Your checklist for buying a used truck

SPONSORED CONTENT: Buying a truck? Don’t go in blind! Use our helpful checklist before buying, looking for finance and much much more.

Your checklist for buying a used truck
Your checklist for buying a used truck

Don’t walk into buying a truck blind! Many prospective truck owners, new to the world of trucks, think that buying a truck is the same as buying a car. There’s more to truck ownership than it seems. Assuming you already have your truck or heavy vehicle licence, here’s a checklist from Savvy Truck Loans, BRW’s fastest growing automotive finance company in 2015 to make sure you aren’t making an impulse buy that could cost you more than you bargained for.

Determine the primary use of your truck

If you’re buying a truck you need to know what you’re going to use it for. It sounds obvious, but you have to account for your short-term needs (I need a truck yesterday!) and long-term needs. These long-term needs might be:

-          Needing extra storage

-          Extra pulling power for towing heavy plant

-          Ability to hitch specialised equipment to the back

-          Refrigerated or climate controlled trailers

-          Fuel economy for expansion into further service areas

Once you figure out both these needs, you can start researching truck makes and models that fit your requirements.

Find business finance

Most of us will need business finance to buy our used truck. The most common finance options are chattel mortgages and hire purchases. Both of these financial products are available to business purchases, i.e., if you’re using the truck for over 50% business use. Both products allow you to claim back GST, interest and depreciation as well as the fuel input tax credit. You can also finance 100% of the truck’s value, opt for a balloon payment and borrow even more against the value of the truck. The main difference between chattel mortgage and hire purchase is ownership – your business takes ownership immediately where as your lender owns the truck in a hire purchase.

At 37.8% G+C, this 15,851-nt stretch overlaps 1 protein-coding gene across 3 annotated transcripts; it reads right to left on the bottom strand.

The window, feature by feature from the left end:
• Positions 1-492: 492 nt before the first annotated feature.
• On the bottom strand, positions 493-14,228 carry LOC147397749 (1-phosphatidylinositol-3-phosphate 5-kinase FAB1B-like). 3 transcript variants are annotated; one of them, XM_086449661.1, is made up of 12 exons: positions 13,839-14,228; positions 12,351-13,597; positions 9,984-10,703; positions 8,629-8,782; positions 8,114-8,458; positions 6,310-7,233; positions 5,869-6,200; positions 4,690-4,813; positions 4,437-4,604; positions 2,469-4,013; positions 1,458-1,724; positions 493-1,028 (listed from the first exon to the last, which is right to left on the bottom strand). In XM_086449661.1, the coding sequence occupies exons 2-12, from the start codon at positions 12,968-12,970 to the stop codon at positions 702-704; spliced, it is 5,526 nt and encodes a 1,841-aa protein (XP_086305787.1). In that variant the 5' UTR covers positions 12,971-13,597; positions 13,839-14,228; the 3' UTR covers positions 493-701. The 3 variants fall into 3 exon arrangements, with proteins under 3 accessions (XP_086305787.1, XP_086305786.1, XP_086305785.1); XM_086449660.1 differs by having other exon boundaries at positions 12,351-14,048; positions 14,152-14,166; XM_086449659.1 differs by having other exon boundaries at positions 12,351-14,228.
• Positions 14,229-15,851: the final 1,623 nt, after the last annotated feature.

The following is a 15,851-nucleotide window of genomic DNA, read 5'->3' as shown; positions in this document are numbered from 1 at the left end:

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Find an ex-lease truck or one that’s close to new as possible

Older trucks are less expensive, but they will always cost you more in maintenance, repairs and servicing. Older truck parts may be harder to come by, and your engine may need a complete overhaul sooner rather than later. It’s best to buy a used truck that’s as new as possible. Some companies require they use the latest trucks, and lease trucks every few years. Buying an ex-lease truck means it’s in good condition, since the company was subject to leasing restrictions.

Figure out your truck’s life cycle and next steps

If your business is expanding quickly, you might figure that buying a used truck is a stop-gap measure until you can afford a new truck and/or lease one for specialised purposes. It’s always a good business move to purchase an asset (using a loan) for the term of its use. Talk to a financial professional to figure out the best way to move forward.

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